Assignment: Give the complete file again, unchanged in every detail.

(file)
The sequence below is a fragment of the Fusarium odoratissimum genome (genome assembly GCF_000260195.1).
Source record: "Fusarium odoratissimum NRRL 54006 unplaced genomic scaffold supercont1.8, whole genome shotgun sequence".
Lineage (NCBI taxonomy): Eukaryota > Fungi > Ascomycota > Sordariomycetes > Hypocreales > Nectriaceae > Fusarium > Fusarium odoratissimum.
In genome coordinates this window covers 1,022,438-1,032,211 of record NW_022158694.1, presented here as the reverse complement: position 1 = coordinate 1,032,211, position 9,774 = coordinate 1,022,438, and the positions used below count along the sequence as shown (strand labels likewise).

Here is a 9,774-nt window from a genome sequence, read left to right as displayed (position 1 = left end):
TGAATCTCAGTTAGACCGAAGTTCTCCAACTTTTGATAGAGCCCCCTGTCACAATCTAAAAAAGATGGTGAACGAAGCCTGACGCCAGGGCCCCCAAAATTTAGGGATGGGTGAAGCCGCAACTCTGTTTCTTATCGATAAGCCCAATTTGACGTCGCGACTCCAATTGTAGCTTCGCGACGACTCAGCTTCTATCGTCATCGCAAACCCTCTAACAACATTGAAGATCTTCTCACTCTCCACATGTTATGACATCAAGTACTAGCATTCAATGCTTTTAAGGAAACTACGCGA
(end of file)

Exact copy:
The sequence below is a fragment of the Fusarium odoratissimum genome (genome assembly GCF_000260195.1).
Source record: "Fusarium odoratissimum NRRL 54006 unplaced genomic scaffold supercont1.8, whole genome shotgun sequence".
Lineage (NCBI taxonomy): Eukaryota > Fungi > Ascomycota > Sordariomycetes > Hypocreales > Nectriaceae > Fusarium > Fusarium odoratissimum.
In genome coordinates this window covers 1,022,438-1,032,211 of record NW_022158694.1, presented here as the reverse complement: position 1 = coordinate 1,032,211, position 9,774 = coordinate 1,022,438, and the positions used below count along the sequence as shown (strand labels likewise).

Here is a 9,774-nt window from a genome sequence, read left to right as displayed (position 1 = left end):
TGAATCTCAGTTAGACCGAAGTTCTCCAACTTTTGATAGAGCCCCCTGTCACAATCTAAAAAAGATGGTGAACGAAGCCTGACGCCAGGGCCCCCAAAATTTAGGGATGGGTGAAGCCGCAACTCTGTTTCTTATCGATAAGCCCAATTTGACGTCGCGACTCCAATTGTAGCTTCGCGACGACTCAGCTTCTATCGTCATCGCAAACCCTCTAACAACATTGAAGATCTTCTCACTCTCCACATGTTATGACATCAAGTACTAGCATTCAATGCTTTTAAGGAAACTACGCGA